Time: 5:15 pm (Denver to Colorado Springs)
Wait: about 45 minutes, from Castle Rock
I met Kathy somewhere off of Lincoln exit and we went to one of the houses her crew has been working on and do some cleanup. We sweep up debris and sawdust for about a half hour or so and then she sets me off at the spot near Castle Rock.
After waiting for about 10 minutes, I see Kathy drive by a second time and wave to me. She texts me later, Just wanted to see if you had been picked up yet.
Taking awhile, no worries. I text back.
I watch people zip on by me, too busy, too complacent to stop. One girl mouths to her friends scrunched in the backseat, “should I pick him up?”, and it must have been a unanimous no, because she put her foot back on the accelerator and didn’t stop.
About 45 minutes later, this little blue car comes zipping around the corner off the frontage road, tires squealing, burning the pavement with a mild tread mark. I move back to avoid being hit, and am surprised when the lady driving this car actually stops and is bubbly and laughing, a wide smile on her face.
“I’m going to Colorado Springs, hop in!”, she says, and introduces herself as Lacy. ” I actually passed you, but then decided to turn back around and swoop you up”, she says. There is something about Lacy that is immediately friendly and comfortable, as if you’ve known her before.
We chat some small talk for awhile, and somehow we get to talking about film, as she studied the creative arts of some sort while in college. “I did an analytical report on how the blending of audio and visuals effects the emotional experience of the viewer”, she says. “My report was based off a movie called Lover Come Back, with Doris Day. “It came to me, after watching the movie closely a few times, that they actually use a different camera lens on her character then they do on the rest of the cast. It gives everything else a darker, grittier presence, while casting her in a certain kind of graceful light.”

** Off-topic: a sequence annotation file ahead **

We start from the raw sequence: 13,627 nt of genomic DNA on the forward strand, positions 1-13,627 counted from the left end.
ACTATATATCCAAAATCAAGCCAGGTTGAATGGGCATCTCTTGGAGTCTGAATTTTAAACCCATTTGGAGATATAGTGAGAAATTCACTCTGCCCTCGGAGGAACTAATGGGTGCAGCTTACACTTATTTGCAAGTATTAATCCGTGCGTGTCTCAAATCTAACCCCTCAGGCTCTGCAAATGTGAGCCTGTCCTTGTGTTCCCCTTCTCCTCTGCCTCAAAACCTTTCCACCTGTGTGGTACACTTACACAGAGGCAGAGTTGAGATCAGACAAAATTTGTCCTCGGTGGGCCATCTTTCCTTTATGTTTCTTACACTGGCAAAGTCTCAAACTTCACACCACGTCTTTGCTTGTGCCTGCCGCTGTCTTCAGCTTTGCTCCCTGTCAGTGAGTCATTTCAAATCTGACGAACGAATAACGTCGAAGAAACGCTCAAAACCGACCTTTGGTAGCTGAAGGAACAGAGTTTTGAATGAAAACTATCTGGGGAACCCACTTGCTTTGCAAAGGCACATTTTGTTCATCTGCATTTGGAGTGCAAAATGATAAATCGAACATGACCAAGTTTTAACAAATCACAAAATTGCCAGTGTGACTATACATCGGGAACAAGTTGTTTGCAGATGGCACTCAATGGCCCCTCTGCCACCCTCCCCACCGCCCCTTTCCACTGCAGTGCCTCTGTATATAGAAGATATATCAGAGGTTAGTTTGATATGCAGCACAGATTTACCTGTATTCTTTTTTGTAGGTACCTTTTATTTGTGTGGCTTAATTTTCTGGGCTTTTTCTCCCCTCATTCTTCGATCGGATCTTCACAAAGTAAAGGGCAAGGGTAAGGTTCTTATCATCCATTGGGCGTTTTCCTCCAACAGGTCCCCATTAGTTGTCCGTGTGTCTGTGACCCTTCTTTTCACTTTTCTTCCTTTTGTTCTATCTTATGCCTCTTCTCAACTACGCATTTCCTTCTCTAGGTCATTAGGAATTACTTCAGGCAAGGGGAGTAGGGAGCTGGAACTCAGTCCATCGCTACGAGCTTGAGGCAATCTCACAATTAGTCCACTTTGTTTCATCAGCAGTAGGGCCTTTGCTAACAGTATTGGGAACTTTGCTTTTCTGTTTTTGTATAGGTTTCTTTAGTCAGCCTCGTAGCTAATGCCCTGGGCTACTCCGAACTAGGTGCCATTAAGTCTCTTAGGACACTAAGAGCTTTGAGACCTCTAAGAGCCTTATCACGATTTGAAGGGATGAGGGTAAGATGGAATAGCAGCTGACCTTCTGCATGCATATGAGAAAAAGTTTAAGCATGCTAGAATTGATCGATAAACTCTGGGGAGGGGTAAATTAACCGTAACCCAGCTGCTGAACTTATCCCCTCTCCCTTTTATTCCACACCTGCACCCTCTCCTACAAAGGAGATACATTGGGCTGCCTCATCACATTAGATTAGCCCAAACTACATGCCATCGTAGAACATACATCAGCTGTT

It’s like watching Jurassic Park with an Opera soundtrack, or watching a Disney movie with Nine Inch Nails in the background. The subjective viewer of a movie may not even notice how important the music and camera angles play into the interpretation of the plot.
Lacy talks about how she went through a recent divorce. “I dated my x husband for six years, and we were married for five”, she says matter-of-factly. “There was literally a moment when I was standing in the shower, facing the wall, and I burst into uncontrollable tears, and had to admit that I was living a lie. The pressures from family, even though they didn’t intend to put them on me, were too much, and it just wasn’t there anymore. I had to get out of that relationship.”
Lacy says that her x husband was in the military, and together they had moved all over the United States. “That’s how I originally wound up in the beautiful state of Colorado”, she says, laughs. She tells me that her current boyfriend also plays guitar, after talking about music, and pop in a CD of some of his home recorded tunes. He has a very Ywingwie Malmsteen neo-classical sort of style, one that takes much time on the guitar to master, which I appreciate.
We jam out to that for the next five miles or so, and she drops me off of Uintah Exit. I thank her for the ride. “Sorry for coming around that corner so fast when I first picked you up”, she says, and laughs. “I didn’t realize how sharp it was!”
Not a worry!, I tell her. It’s not like you ran me over or something.
She drives off, and I get the feeling that we both benefited from the conversation we had. That’s what it’s all about.